Here I am today, 25 years in on this pretty incredible journey, and I think everybody deserves to see what their old wrinkled self looks like as a trans person. There’s a diversity of gender out there and none of us should be stuck feeling like we’re merely surviving. We should all have the opportunities—plural—to thrive, and to just be whatever we’re supposed to be. Whatever we want to be in the world. What is the future that trans people deserve? We deserve everything!
How can people support GJL?
As GJL is expanding our programs and operations to include more people across Washington State—and even looking to neighboring states and thinking about how we can build something bigger than just Washington—we need your support more than ever.
Some of the most powerful donations are the big checks that we get at events, but I think that a more accessible way to contribute to GJL is through small monthly donations. If you can’t write a $100 check, maybe you could give $8.30 per month—at the end of the year, that’s nearly $100, and that can feel really good to look back on. It’s really powerful to see those dollars add up and to know that when you are donating to GJL, you are supporting a team of people that are trained and specialized in working hard to meet the needs of our community.
Giving $10 to GJL can help a trans person take a Lyft to a safe location, or to a doctor’s appointment that they might not have been able to make because they didn’t have the money. Giving $25 can help somebody buy groceries, help pay down one of their utility bills, or help them get a cell phone to look for jobs. Giving more can help trans people get their very expensive name changes. Did you know it’s over $300 right now to change your name in King County? The hurdle of saving that much money all at once can be a months or years-long struggle for someone, lengthening the period in which they are subject to increased risk of harassment and violence from providers and authority figures who access their documentation.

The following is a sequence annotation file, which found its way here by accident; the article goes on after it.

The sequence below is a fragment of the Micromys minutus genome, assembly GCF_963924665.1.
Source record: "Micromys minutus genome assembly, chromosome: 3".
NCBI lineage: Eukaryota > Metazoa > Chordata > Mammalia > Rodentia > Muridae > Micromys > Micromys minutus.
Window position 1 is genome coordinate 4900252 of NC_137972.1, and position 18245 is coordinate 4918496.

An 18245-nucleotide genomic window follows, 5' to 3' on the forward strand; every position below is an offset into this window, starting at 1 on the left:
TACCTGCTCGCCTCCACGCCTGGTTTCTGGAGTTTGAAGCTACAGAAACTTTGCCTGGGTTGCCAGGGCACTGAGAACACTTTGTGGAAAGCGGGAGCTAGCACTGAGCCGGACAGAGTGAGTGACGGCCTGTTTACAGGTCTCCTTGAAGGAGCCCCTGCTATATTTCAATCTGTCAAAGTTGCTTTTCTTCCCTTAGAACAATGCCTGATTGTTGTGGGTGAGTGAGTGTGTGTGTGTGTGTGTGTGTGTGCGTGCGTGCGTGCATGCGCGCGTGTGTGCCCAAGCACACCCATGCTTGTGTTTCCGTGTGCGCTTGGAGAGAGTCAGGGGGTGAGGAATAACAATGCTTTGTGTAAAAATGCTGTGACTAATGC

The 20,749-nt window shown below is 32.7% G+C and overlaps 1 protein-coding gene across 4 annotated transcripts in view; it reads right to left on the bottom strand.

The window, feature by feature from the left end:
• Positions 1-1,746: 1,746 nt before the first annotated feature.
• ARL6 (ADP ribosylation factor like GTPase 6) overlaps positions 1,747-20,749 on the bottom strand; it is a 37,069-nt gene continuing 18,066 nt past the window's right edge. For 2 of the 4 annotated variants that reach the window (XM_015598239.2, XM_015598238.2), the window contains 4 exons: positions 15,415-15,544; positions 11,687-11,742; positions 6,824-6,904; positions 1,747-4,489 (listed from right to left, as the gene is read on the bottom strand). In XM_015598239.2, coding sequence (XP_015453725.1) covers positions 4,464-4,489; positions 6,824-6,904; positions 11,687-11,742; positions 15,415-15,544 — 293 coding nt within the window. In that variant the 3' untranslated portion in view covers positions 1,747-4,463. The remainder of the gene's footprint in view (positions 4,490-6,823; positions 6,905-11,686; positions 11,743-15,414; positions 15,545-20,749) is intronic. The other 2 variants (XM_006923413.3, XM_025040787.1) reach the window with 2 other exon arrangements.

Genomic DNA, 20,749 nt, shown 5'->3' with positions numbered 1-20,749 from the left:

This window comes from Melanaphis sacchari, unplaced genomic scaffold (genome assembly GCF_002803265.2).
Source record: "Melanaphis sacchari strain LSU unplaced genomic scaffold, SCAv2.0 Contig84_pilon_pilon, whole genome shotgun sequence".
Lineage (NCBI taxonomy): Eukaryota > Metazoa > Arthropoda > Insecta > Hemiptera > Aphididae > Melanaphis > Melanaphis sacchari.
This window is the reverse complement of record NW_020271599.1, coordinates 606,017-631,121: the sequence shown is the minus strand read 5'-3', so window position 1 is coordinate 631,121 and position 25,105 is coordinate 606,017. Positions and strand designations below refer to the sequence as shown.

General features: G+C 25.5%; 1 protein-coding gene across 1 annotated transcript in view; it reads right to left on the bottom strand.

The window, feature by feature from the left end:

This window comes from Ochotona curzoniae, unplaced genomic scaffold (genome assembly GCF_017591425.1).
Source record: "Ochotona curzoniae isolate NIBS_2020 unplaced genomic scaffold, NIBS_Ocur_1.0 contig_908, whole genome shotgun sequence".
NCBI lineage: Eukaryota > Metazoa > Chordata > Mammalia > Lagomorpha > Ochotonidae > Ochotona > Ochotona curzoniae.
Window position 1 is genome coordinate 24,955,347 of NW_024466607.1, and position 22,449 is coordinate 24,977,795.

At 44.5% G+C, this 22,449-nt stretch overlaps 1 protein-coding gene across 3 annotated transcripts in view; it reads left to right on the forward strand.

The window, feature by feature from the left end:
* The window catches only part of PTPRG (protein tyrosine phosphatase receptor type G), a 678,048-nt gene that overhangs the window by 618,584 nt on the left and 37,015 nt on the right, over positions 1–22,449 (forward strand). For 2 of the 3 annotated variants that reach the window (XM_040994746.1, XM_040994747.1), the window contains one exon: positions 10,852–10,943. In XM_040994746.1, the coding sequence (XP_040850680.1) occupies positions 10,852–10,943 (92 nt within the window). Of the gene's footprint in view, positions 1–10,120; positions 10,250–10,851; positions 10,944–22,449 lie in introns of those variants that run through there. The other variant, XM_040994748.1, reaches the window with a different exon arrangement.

Even today, we’re working with so many local and statewide advocates on areas of healthcare and health insurance, housing, employment, and public accommodation (to name a few), as the struggle is never-ending. However, unlike in 2012, we’re no longer struggling to be heard. We’ve been joined by professionals and passionate community members who are pushing back hard against the creep of indifference and marginalization. Together, we’re building something stronger than any of us thought possible a decade ago.